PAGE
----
Well, it’s done. A week ago today I finished the installation of line -> plane -> volume. and two minutes later the opening started! Good timing. This week I have enjoyed eating lunches in the gallery with the sculpture, relaxing, and catching up on all the little things I was able to justify putting off while installing. One of those little things happens to be this post. Last time I explained what I had been doing on the computer in preparation for this installation. I finally finished that work about three weeks ago – two weeks before the opening. That Tuesday the steel I had ordered arrived and I moved into the construction phase, the topic of this post. The order was for thirteen lengths of 3/16″ x 1″ steel bars, and three lengths of 1/8″ x 1″ steel angle iron. I had sent a list of lengths which I had printed out from the model in Mathematica, accurate down to one-sixteenth inch. The first thing to do was to measure each piece to check the lengths and figure out which piece was which. Unfortunately, because of a mistake I had noticed over the weekend, I had to trim half of the beams slightly shorter than the numbers I had sent (good thing I didn’t need them to be longer!). Enter machine number one!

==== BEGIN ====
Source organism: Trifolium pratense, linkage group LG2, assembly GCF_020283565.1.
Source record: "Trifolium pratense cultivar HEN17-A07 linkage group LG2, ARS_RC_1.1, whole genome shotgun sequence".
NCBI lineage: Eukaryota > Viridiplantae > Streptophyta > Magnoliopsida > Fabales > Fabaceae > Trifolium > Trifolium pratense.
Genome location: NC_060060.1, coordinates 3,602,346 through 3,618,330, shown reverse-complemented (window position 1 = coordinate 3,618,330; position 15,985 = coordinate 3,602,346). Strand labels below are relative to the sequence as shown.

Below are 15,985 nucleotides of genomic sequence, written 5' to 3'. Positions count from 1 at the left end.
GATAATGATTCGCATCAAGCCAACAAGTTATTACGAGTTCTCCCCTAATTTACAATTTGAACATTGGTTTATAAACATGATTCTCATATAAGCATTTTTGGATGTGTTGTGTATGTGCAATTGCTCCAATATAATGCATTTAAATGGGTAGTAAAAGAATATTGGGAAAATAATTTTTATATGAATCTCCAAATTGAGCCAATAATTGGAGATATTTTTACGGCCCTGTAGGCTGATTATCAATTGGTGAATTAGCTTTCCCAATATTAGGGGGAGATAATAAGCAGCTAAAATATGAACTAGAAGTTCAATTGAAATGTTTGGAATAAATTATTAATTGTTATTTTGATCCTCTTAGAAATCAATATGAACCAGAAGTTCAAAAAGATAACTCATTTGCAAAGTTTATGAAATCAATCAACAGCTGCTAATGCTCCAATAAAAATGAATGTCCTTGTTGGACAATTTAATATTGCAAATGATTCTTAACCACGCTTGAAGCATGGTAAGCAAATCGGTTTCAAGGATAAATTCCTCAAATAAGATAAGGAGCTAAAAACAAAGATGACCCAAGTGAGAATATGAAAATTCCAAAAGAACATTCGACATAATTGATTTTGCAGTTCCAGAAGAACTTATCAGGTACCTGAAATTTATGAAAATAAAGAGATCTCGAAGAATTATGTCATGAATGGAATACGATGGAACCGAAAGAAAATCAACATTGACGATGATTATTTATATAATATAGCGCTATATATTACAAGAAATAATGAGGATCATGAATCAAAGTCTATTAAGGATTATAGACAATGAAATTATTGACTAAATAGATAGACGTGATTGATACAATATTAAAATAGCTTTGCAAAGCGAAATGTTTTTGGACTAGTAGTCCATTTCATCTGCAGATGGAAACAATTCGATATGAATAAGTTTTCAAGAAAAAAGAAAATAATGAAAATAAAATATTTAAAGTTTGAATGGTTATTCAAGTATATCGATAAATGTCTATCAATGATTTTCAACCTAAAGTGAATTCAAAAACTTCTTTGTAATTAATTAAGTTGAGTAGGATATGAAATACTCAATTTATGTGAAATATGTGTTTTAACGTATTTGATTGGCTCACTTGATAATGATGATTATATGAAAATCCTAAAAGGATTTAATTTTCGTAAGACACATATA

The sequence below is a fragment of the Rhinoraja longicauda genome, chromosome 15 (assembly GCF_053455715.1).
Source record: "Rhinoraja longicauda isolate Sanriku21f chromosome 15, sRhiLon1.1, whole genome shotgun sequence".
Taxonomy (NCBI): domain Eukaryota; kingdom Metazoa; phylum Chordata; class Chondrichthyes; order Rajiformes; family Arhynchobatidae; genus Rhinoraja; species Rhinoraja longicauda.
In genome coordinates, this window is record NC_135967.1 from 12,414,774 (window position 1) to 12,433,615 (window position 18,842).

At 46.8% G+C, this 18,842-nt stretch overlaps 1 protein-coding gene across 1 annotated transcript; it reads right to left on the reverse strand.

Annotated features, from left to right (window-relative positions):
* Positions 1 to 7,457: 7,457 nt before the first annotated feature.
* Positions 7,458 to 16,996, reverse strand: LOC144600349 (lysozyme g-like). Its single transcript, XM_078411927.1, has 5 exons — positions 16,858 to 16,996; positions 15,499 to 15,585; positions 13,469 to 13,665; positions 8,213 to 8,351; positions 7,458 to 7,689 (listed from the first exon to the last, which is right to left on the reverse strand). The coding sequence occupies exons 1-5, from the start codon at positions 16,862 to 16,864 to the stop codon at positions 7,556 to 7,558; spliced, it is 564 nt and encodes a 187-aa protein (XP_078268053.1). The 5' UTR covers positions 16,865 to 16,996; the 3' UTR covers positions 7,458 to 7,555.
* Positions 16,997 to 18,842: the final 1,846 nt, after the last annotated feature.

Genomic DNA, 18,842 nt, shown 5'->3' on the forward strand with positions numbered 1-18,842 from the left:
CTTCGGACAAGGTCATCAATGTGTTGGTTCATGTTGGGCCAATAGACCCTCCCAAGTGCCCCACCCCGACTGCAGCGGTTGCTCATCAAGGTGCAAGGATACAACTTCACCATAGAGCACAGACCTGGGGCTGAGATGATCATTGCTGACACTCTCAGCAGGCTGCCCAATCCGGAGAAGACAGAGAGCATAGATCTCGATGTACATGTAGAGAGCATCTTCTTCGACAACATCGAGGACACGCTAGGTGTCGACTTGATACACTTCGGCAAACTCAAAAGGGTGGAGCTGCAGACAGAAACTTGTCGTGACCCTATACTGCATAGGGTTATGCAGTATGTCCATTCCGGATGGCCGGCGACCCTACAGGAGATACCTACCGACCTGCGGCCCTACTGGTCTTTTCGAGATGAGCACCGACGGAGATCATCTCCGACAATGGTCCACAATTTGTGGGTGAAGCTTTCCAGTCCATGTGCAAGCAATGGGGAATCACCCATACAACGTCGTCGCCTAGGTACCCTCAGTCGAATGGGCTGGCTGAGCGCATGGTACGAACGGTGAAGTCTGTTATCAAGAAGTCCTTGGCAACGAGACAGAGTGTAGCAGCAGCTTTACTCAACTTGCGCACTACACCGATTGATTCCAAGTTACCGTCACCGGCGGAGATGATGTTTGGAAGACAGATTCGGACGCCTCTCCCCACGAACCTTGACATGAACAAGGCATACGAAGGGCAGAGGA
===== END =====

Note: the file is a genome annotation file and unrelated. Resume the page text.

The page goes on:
The horizontal band saw in the metal shop and I became good friends. Trimming the beams to size was pretty straightforward. Clamp the beam in the vise at the right place, turn on the saw, and let the arm swing down, bringing the blade in contact with the steel. Slick. Once I had beams of the right lengths I marked locations for all of the notches which would hold the string (652, to be exact). The strings are set up so that there is a constant angle of 1° between neighboring lines. This means that if a beam is closer to the center sphere, the notches are closer together and vice-versa. Thus, no two notches are the same distance apart, and on each beam the spacing between notches changes along the length of the beam.